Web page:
ProBasketballTalk's top 25 free agents tracker


Free agency is almost over. LeBron is going to the Heat. Most of the top 25 are set, and the ones that aren’t will be soon.

So here is a little wrap up, with a few loose ends out there. What follows is a list of the top 25 free agents on the market (by our estimation), each with a little note about where they stand right now. Bookmark this post, because we will be updating it with the latest information you need, distilled and neatly compiled in one place. Why? Because we care about you and your time. Plus we like lists. They’re fun.

Last updated 8:30 am Eastern
1. LeBron James (Going to Miami): Miami is going to be a force in the East. You would guess that with the three-man super team of LeBron/Wade/Bosh. But it’s more than that.

The Cavaliers and Heat agreed to a sign-and-trade that sends picks and a massive $15 million trade exception to Cleveland for LeBron. However, LeBron did not sign the max deal — he took less. He took the six years but for less money. We don’t know how much yet. Wade and Bosh did the same. This will allow the Heat to put some talent around them, such as Mike Miller, and maybe long-time Heat mainstay Udonis Haslem.

2. Dwyane Wade (going to stay in Miami): He is staying home — and he is bringing his friends Chris and LeBron with him. Wade confirmed in an ESPN interview that he will sign a deal in Miami. He signed a six-year deal, but not for the maximum amount of money. We don’t know how much the deal is worth, but we know LeBron and Bosh did the same. They left money on the table so the Heat could put players around them.

3. Chris Bosh (going to Miami): He’s going to the Heat, to team up with Wade and LeBron to form the core of a powerhouse team. He was part of a sign-and-trade that sent picks to Toronto as well as giving the Raptors a huge trade exception (near $15 million, most likely). We don’t know what the contract for yet, but we know Bosh (and Wade and LeBron) left millions on the table so the Heat could add talent around them.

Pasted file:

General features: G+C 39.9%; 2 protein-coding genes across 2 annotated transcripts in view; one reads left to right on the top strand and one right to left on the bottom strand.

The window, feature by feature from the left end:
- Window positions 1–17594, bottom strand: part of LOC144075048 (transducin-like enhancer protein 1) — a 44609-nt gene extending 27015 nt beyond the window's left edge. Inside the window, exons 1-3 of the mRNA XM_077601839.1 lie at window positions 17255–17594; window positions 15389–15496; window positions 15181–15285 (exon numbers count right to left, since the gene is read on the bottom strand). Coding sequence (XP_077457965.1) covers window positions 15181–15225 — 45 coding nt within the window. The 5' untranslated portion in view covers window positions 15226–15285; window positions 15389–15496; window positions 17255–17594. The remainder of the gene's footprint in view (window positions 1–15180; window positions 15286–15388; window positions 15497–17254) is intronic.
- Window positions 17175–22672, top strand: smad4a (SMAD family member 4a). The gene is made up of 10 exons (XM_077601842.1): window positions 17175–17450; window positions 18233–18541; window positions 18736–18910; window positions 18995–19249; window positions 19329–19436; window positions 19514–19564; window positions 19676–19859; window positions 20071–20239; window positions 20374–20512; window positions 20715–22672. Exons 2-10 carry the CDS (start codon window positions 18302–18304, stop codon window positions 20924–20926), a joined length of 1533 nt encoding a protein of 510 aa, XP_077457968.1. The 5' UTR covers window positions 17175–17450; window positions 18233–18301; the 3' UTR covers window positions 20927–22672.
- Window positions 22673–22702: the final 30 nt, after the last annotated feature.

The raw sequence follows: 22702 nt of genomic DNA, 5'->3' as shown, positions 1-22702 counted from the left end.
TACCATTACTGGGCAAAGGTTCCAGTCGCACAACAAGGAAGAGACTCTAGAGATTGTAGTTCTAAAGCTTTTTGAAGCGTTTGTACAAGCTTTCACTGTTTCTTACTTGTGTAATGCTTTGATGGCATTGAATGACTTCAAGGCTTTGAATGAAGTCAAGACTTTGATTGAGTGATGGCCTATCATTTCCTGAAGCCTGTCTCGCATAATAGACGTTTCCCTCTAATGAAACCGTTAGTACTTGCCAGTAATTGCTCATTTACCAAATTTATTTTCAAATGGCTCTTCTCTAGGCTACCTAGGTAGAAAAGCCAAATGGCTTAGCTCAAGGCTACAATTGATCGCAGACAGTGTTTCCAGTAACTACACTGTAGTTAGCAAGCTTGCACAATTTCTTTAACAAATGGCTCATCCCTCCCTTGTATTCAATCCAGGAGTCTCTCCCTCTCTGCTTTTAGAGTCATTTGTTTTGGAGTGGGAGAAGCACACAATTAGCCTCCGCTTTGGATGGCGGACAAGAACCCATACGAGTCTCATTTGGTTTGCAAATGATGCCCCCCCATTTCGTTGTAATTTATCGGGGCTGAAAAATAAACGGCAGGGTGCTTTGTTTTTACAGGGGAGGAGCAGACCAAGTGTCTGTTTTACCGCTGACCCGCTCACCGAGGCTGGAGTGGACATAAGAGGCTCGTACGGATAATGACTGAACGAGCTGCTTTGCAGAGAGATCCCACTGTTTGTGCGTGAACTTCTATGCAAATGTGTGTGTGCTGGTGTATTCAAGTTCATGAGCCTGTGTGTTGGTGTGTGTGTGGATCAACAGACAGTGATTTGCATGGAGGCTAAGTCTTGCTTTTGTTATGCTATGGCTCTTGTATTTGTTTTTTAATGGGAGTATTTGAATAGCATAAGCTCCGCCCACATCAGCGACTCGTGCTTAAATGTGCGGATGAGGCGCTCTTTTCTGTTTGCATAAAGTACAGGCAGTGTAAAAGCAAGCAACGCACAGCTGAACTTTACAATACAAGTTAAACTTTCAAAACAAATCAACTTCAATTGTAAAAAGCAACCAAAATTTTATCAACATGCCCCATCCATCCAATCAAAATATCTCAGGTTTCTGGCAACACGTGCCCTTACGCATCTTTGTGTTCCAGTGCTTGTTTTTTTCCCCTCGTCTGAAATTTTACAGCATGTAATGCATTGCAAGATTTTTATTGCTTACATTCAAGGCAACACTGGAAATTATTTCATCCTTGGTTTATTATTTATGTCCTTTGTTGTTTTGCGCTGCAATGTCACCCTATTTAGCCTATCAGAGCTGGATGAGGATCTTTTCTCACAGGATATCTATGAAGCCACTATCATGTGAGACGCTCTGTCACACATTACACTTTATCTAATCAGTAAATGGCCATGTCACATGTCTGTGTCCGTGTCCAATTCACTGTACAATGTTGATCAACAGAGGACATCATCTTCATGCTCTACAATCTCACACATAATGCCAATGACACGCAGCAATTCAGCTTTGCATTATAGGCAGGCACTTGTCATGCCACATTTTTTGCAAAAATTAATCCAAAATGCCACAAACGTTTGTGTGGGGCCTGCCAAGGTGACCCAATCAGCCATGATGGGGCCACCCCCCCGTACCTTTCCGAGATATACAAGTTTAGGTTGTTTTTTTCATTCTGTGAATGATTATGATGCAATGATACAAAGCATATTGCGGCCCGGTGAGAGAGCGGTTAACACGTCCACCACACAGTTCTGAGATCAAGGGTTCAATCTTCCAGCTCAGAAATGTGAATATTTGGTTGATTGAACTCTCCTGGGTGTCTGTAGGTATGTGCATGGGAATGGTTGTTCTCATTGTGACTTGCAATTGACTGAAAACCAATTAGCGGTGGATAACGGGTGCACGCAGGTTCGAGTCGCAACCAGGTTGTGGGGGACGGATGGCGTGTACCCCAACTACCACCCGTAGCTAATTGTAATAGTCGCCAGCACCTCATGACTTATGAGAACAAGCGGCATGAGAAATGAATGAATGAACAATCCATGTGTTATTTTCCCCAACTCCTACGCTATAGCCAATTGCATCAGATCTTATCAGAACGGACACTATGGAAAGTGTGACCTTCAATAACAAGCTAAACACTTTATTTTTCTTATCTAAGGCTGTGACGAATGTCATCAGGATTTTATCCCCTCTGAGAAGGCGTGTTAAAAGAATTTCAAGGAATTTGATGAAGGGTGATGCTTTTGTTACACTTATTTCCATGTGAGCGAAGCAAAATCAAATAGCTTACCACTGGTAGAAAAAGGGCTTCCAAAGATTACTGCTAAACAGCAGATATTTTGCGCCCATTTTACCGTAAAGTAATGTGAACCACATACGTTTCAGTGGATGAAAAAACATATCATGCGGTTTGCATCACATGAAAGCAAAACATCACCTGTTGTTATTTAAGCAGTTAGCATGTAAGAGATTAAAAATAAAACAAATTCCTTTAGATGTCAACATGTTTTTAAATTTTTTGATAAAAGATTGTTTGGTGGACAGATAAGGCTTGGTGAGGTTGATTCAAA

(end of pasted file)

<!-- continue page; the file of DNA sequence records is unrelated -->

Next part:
4. Amare Stoudemire (Agreed to terms with New York): The Knicks have their first big signing of the summer — Amare Stoudemire and the Knicks agreed to terms Monday. It is a five year, $100 million deal. He tried hard to recruit LeBron, but that appears to have failed. Still, the Knicks get one of the best power forwards in the game, a guy who may have been the best player in the league after the All-Star Game last year. But they also get a guy who has had serious work on his knees in the past and won’t be getting fed by Steve Nash anymore.

5. Joe Johnson (Agreed to terms with Atlanta): Finally. After flirting one more time with the Knicks, he agreed to Atlanta’s max-deal offer of six years, $119 million. This is a contract the Hawks will regret come 2015 (and he’s not a real max deal player now) but both sides got what they wanted out of this.

6. Carlos Boozer (Agreed to terms with Chicago): He has agreed to a five year, $75 million deal with the Bulls. This is a great signing by Chicago. First, it puts them right in the mix for LeBron James, although he still seems set on Miami. But even if they don’t get LeBron, they have the money to add a top shooter like JJ Redick. A starting five of Rose/Redick/Deng/Boozer/Noah with Taj Gibson first off the bench is near the top of the East.

7. Rudy Gay (Agreed to terms with Memphis): Gay has accepted a five-year, $81.6 million offer from the Memphis Grizzlies. That may be overpaying him, but we said before free agency that someone was going to overpay for him. Might as well be Memphis. Now we’ll see if he wants to live up to the contract, or his focus gets worse because he’s comfortable. 

8. Dirk Nowitizki (Agreed to terms with Dallas): It was just a matter of time. Nowitzki agreed to a four year, $80 million deal with the Mavericks. He got a big deal that extends into the new Collective Bargaining Agreement. The Mavericks got a little payroll flexibility because he took less money (a max deal would have been $96 million). Smiles everyone, smiles, smiles.

9. Paul Pierce (Agreed to terms with Boston): After tweaking the deal for several days, both sides finally agreed on Saturday night to a four-year, $61 million deal, with the fourth year only partially guaranteed (so they can buy him out). This deal would save the Celtics about $12 million next season when you factor in the luxury tax. This deal also means we will see the same old Celtics for one more year.

10. David Lee (agreed to terms with Golden State): Golden State has pulled off a sign-and-trade with the Knicks that will send Anthony Randolph, Ronny Turiaf and Kelenna Azubuike to the Knicks for Lee. This could be a great landing spot for Lee — depending on who the owner is after the team is sold this summer. And who that owner brings in as GM. And who the GM brings in as coach.

11. John Salmons (Agreed to terms with Bucks): He has verbally agreed to a five-year, $39 million deal to stay in Milwaukee. He can’t sign it to July 8, like all free agents, and with Joe Johnson now a Hawk a couple teams may call and try to offer him more. He said he is not taking those calls.